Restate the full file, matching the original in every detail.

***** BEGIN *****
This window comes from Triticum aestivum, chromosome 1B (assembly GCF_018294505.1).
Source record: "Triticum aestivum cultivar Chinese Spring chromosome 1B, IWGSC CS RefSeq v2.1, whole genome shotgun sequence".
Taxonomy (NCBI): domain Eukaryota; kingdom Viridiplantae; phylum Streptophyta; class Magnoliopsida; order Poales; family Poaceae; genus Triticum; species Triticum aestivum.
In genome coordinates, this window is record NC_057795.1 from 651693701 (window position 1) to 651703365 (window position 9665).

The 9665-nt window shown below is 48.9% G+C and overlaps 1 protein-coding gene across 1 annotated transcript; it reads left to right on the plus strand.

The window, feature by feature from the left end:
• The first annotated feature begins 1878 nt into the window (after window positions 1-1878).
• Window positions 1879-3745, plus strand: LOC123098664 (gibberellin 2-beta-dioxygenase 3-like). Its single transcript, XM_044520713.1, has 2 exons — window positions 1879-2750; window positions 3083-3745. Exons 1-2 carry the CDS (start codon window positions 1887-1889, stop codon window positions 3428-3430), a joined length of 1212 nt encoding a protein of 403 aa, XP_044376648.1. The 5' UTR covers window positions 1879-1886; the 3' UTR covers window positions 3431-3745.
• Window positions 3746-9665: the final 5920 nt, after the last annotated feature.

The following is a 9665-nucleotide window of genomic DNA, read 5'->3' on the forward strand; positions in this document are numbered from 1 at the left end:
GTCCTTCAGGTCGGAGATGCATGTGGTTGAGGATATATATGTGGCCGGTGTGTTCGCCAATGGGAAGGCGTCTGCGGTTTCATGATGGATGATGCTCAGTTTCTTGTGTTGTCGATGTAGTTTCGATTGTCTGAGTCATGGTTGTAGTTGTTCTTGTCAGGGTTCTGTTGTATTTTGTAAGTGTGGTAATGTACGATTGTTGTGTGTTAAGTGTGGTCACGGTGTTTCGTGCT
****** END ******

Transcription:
This window comes from Triticum aestivum, chromosome 1B (assembly GCF_018294505.1).
Source record: "Triticum aestivum cultivar Chinese Spring chromosome 1B, IWGSC CS RefSeq v2.1, whole genome shotgun sequence".
Taxonomy (NCBI): domain Eukaryota; kingdom Viridiplantae; phylum Streptophyta; class Magnoliopsida; order Poales; family Poaceae; genus Triticum; species Triticum aestivum.
In genome coordinates, this window is record NC_057795.1 from 651693701 (window position 1) to 651703365 (window position 9665).

The 9665-nt window shown below is 48.9% G+C and overlaps 1 protein-coding gene across 1 annotated transcript; it reads left to right on the plus strand.

The window, feature by feature from the left end:
• The first annotated feature begins 1878 nt into the window (after window positions 1-1878).
• Window positions 1879-3745, plus strand: LOC123098664 (gibberellin 2-beta-dioxygenase 3-like). Its single transcript, XM_044520713.1, has 2 exons — window positions 1879-2750; window positions 3083-3745. Exons 1-2 carry the CDS (start codon window positions 1887-1889, stop codon window positions 3428-3430), a joined length of 1212 nt encoding a protein of 403 aa, XP_044376648.1. The 5' UTR covers window positions 1879-1886; the 3' UTR covers window positions 3431-3745.
• Window positions 3746-9665: the final 5920 nt, after the last annotated feature.

The following is a 9665-nucleotide window of genomic DNA, read 5'->3' on the forward strand; positions in this document are numbered from 1 at the left end:
GTCCTTCAGGTCGGAGATGCATGTGGTTGAGGATATATATGTGGCCGGTGTGTTCGCCAATGGGAAGGCGTCTGCGGTTTCATGATGGATGATGCTCAGTTTCTTGTGTTGTCGATGTAGTTTCGATTGTCTGAGTCATGGTTGTAGTTGTTCTTGTCAGGGTTCTGTTGTATTTTGTAAGTGTGGTAATGTACGATTGTTGTGTGTTAAGTGTGGTCACGGTGTTTCGTGCT